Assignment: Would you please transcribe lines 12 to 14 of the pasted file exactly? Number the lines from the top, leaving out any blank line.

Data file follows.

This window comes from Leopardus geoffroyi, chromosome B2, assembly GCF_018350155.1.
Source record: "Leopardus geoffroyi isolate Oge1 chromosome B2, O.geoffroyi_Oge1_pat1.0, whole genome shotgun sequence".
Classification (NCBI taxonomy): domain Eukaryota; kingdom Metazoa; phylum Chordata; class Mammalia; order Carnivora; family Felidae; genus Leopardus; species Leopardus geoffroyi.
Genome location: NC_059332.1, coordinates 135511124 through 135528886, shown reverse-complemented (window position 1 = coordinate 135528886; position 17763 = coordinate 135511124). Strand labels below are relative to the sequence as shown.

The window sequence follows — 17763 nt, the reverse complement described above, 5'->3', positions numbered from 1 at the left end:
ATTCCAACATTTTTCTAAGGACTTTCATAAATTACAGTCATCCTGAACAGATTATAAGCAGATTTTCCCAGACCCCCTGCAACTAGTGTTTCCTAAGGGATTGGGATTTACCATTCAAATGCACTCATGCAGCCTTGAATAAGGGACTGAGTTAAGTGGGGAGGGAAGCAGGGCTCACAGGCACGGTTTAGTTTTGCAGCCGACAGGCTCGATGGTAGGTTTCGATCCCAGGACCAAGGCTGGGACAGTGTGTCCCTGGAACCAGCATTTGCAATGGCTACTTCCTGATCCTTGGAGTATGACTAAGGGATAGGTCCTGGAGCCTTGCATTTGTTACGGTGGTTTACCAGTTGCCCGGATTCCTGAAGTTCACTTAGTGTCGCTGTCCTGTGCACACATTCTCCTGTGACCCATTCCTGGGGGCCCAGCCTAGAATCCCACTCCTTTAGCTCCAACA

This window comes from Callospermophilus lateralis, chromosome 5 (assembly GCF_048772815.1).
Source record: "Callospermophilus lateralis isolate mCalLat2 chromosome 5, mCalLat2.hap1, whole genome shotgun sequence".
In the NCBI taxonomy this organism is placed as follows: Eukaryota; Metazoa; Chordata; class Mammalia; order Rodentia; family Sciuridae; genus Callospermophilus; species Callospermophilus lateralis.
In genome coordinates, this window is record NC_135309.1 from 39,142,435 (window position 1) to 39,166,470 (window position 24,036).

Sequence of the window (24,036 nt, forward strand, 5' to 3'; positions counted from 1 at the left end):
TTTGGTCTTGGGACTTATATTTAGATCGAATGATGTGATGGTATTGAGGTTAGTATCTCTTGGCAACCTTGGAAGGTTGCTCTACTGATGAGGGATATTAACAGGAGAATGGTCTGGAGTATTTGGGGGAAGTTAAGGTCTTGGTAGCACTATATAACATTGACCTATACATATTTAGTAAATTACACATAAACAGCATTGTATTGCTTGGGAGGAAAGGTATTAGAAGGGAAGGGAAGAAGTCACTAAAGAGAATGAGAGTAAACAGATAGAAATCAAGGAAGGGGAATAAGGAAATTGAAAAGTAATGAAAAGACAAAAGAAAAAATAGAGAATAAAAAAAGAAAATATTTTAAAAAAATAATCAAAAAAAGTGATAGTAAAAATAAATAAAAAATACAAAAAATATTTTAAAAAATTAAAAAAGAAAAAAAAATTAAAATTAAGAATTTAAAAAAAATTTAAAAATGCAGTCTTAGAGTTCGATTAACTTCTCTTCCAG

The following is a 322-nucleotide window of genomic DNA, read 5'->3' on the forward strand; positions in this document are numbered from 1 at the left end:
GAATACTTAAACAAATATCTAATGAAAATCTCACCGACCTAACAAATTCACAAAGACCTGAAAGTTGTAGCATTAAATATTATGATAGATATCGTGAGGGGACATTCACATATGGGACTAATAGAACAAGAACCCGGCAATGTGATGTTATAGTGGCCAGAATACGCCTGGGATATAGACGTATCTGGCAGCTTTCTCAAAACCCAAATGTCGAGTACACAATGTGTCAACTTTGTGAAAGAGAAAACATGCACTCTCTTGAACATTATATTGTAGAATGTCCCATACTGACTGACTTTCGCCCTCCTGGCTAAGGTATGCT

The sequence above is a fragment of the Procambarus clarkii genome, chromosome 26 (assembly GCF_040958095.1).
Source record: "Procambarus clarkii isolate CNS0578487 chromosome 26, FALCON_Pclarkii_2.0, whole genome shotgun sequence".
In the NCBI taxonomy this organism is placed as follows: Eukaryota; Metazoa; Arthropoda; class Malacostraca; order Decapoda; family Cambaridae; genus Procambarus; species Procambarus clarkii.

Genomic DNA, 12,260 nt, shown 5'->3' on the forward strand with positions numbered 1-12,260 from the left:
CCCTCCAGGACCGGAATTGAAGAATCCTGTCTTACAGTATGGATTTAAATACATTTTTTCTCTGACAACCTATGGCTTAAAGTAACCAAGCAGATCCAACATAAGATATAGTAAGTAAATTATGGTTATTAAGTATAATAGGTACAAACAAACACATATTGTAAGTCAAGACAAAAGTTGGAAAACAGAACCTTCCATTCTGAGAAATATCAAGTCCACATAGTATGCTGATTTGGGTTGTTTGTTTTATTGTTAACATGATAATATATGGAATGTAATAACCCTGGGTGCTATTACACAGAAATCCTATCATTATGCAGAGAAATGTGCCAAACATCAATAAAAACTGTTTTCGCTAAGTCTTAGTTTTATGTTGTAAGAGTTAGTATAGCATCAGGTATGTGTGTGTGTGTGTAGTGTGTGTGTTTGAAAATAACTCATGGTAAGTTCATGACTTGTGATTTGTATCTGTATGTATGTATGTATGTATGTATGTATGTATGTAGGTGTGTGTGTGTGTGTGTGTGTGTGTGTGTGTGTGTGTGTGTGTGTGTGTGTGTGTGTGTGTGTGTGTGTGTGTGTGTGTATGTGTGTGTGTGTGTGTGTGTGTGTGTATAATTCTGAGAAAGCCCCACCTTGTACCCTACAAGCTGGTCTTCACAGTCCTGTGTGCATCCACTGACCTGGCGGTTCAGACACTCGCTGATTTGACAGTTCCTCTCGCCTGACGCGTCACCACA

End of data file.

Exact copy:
TTTGGTCTTGGGACTTATATTTAGATCGAATGATGTGATGGTATTGAGGTTAGTATCTCTTGGCAACCTTGGAAGGTTGCTCTACTGATGAGGGATATTAACAGGAGAATGGTCTGGAGTATTTGGGGGAAGTTAAGGTCTTGGTAGCACTATATAACATTGACCTATACATATTTAGTAAATTACACATAAACAGCATTGTATTGCTTGGGAGGAAAGGTATTAGAAGGGAAGGGAAGAAGTCACTAAAGAGAATGAGAGTAAACAGATAGAAATCAAGGAAGGGGAATAAGGAAATTGAAAAGTAATGAAAAGACAAAAGAAAAAATAGAGAATAAAAAAAGAAAATATTTTAAAAAAATAATCAAAAAAAGTGATAGTAAAAATAAATAAAAAATACAAAAAATATTTTAAAAAATTAAAAAAGAAAAAAAAATTAAAATTAAGAATTTAAAAAAAATTTAAAAATGCAGTCTTAGAGTTCGATTAACTTCTCTTCCAG

The following is a 322-nucleotide window of genomic DNA, read 5'->3' on the forward strand; positions in this document are numbered from 1 at the left end:
GAATACTTAAACAAATATCTAATGAAAATCTCACCGACCTAACAAATTCACAAAGACCTGAAAGTTGTAGCATTAAATATTATGATAGATATCGTGAGGGGACATTCACATATGGGACTAATAGAACAAGAACCCGGCAATGTGATGTTATAGTGGCCAGAATACGCCTGGGATATAGACGTATCTGGCAGCTTTCTCAAAACCCAAATGTCGAGTACACAATGTGTCAACTTTGTGAAAGAGAAAACATGCACTCTCTTGAACATTATATTGTAGAATGTCCCATACTGACTGACTTTCGCCCTCCTGGCTAAGGTATGCT